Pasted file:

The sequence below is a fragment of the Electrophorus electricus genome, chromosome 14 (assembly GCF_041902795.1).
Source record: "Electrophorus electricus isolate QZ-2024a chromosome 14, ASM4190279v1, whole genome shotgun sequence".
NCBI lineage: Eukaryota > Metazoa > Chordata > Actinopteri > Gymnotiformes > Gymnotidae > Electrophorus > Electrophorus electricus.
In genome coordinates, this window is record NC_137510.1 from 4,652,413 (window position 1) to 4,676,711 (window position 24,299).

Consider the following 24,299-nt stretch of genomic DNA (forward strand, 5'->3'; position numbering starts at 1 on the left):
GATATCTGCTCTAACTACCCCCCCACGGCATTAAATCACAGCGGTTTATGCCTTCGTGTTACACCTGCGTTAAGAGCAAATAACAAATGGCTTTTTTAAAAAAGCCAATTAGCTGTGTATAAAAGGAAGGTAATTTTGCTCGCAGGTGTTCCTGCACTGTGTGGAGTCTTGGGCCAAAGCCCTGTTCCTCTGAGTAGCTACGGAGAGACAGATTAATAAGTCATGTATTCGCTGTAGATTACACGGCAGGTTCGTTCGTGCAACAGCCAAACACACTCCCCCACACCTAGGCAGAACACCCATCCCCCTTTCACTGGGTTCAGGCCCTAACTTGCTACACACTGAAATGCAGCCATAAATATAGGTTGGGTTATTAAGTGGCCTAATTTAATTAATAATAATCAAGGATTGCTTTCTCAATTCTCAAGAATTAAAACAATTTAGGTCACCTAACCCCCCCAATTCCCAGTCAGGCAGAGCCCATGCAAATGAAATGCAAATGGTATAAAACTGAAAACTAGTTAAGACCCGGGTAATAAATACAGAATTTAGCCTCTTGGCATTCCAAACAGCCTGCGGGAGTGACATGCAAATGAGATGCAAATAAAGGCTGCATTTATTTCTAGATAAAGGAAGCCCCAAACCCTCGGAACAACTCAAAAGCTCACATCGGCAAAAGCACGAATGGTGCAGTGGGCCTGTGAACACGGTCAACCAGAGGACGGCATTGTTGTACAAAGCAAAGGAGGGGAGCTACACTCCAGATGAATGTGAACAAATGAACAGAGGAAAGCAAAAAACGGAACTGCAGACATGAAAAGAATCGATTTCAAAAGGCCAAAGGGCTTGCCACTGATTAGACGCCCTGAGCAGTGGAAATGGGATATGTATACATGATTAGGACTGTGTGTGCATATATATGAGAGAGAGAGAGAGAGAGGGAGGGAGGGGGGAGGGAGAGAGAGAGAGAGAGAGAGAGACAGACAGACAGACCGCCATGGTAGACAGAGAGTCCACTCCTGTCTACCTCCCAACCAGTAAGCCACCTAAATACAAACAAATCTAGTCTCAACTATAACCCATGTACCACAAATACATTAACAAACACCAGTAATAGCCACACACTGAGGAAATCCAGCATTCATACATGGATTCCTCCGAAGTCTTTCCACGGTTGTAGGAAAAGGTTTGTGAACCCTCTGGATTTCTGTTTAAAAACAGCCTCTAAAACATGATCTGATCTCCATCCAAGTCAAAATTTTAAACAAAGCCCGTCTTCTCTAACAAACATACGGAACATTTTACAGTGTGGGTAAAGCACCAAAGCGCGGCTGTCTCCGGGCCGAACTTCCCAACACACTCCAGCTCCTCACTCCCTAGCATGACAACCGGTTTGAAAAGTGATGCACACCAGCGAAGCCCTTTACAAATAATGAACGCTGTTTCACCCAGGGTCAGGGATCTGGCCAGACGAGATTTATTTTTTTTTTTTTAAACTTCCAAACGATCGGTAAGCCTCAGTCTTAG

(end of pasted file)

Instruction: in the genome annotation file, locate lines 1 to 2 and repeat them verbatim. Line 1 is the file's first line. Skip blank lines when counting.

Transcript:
The sequence below is a fragment of the Electrophorus electricus genome, chromosome 14 (assembly GCF_041902795.1).
Source record: "Electrophorus electricus isolate QZ-2024a chromosome 14, ASM4190279v1, whole genome shotgun sequence".